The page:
Last week Dell and EMC held its first joint customer event since the two tech giants merged. The not-so-originally named Dell-EMC World was a forum for the newly formed company to showcase how it can help its customers navigate the complex world of digital transformation.
The final keynote of the event was by the always-entertaining and equally brilliant Chad Sakac, head of the Converged Platform group. He entertained the crowd by flying onto the stage dressed as Captain Canada, a superhero from the 1970s.
+ Also on Network World: Dell-EMC positioned to take the lead in the HCI space +
Sakac’s superhero persona is fitting, as the Converged Platform group has seen a meteoric rise since he took the helm of what was once known as “VCE” and is arguably the biggest component of the problems Nutanix has seen since it went public.
The value proposition of converged infrastructure (CI) and hyper-converged infrastructure (HCI) is to enable customers to deploy the technology quickly and then be able to manage it easily. And in my opinion, no one does this better than Dell-EMC’s Converged Platform division, which is why I think they will be the market leader in HCI.
Dell-EMC’s HCI announcements
At the show, Dell-EMC made several announcements that reflect the changing dynamics of the HCI market.
The company announced a refresh to the HCI line. The new VxRail Appliances 4.5 deliver a number of new features designed for enterprise-class customers with optional integration with Dell EMC PowerEdge 14th generation servers. Historically, VxRail had been focused on mid-market customers, but as the use cases for HCI have expanded to include applications such as CRM, databases and others that are used to run businesses, the appeal has expanded to enterprise-class customers.
Like most products in the Converged Platform group, VxRail was intended to be modular to give it more flexibility and breadth across different types of companies. The current VxRail appliances were designed to be simple and automated, but now VxRail can be applied to larger clusters, enabling customers to add and manage 10 or more appliances as easily as a single one. The refresh also brings additional hardware flexibility with new single-core options to reduce the cost of deploying core-based licensed software and new network options to enable VxRail Appliances to be used in environments requiring physical network segmentation.
The addition of the Dell PowerEdge portfolio brings 25 times the number of configuration options to support a broader number of use cases. The refreshed portfolio has been outfitted with the new Intel Broadwell processor for better performance at around the same price. Dell-EMC also lets customers now start with a three-node cluster versus the previous requirement of four. This is significant from a cost perspective, as it creates an entry price that is 25 percent lower than before.
The PowerEdge integration broadens the appeal to a number of other use cases. The Dell products enable VxRail to support storage-heavy workloads with the dense storage nodes or graphics-heavy workloads with GPU hardware. As edge analytics increase in popularity, the GPU-enabled platforms should see a sharp rise in demand. Lastly, there are also entry-level nodes for remote and branch offices.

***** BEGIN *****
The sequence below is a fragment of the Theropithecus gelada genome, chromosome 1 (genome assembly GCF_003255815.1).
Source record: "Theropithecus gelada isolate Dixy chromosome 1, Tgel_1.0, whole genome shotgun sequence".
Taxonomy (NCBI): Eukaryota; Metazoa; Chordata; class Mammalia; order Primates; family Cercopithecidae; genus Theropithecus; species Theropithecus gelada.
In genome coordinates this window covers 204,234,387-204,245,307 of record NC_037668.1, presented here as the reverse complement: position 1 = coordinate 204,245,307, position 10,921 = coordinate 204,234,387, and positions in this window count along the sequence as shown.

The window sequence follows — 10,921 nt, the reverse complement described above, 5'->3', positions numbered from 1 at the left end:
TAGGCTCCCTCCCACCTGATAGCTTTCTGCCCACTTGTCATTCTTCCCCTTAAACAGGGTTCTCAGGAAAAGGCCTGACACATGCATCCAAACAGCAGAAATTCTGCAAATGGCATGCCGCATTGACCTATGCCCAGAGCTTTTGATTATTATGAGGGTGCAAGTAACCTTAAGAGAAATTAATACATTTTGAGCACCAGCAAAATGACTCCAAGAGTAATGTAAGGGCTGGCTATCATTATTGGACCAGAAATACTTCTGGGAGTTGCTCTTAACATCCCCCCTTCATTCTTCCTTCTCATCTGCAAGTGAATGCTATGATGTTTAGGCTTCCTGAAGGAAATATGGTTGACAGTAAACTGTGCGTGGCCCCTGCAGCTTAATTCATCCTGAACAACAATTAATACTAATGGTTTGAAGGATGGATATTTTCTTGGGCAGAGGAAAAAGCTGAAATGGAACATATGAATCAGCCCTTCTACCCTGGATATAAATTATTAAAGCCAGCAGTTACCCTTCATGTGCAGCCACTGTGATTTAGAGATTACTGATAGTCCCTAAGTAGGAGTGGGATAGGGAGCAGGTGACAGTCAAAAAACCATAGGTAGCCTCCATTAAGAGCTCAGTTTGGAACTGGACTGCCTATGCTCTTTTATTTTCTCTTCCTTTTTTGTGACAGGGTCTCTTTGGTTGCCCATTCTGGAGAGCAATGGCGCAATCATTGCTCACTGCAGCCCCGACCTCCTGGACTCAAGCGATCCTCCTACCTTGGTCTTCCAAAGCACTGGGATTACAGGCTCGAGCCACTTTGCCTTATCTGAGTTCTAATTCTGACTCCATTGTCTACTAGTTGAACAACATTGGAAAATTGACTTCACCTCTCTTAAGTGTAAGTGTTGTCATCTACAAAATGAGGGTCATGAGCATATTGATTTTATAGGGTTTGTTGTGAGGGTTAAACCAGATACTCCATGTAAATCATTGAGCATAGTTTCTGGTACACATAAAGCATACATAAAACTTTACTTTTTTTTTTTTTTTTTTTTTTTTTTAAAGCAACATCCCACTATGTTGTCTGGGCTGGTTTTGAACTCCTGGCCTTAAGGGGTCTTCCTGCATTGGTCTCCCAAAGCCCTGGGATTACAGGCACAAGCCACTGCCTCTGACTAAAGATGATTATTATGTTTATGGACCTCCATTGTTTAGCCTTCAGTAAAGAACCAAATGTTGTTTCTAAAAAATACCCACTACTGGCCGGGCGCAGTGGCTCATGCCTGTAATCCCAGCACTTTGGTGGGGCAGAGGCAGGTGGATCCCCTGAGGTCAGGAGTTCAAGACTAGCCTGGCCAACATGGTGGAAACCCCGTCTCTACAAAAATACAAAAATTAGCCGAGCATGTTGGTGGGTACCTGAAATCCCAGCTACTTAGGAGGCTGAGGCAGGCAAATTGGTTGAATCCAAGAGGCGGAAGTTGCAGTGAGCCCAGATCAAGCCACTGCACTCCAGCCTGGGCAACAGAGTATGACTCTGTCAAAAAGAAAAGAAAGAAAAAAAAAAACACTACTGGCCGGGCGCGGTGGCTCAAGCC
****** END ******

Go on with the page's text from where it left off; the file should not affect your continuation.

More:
The company seems to have learned some lessons from the VSPEX Blue days when there was exactly one option for customers. VxRail is now all about flexibility, and customers have 12 times more configuration options. HCI is for more than just VDI now, so the range of options lets customers deploy it virtually anywhere.
XC Series of HCI appliances updated
Dell-EMC also updated its XC Series HCI appliances that combine compute, storage and virtualization on turnkey, 1U and 2U appliances. The new XC appliances are designed for customers that want to use a hypervisor other than VMware’s vSphere, including Microsoft Hyper-V.
Historically the Converged Platform group built products that were in lockstep with VMware, but it is now broadening its appeal to other virtualization platforms.
The company announced three flavors of XC. The XC430 Xpress is for small to midsize companies and has a starting price of $25,000. The XC Series with Dell-EMC Data Protection using Avamar, Data Domain or Data Domain virtual edition is for customers looking for simplified enterprise-level data protection and simplified backup. There is also a version with Pivotal Cloud Foundry to help customers fast-track their way to a private cloud.
Cloud Flex pricing
Perhaps the most interesting announcement from Converged Platforms is the introduction of Cloud Flex pricing, backed by Dell Financial Services, that brings cloud economics to all of the products in the HCI portfolio. With Cloud Flex, customers pay a fixed monthly fee for the products with a minimum term of one year. This is ideally suited for businesses that either aren’t sold on using HCI for new uses cases or companies that want to move to a pure Opex model. Cloud Flex completely eliminates cost as an issue for deployment.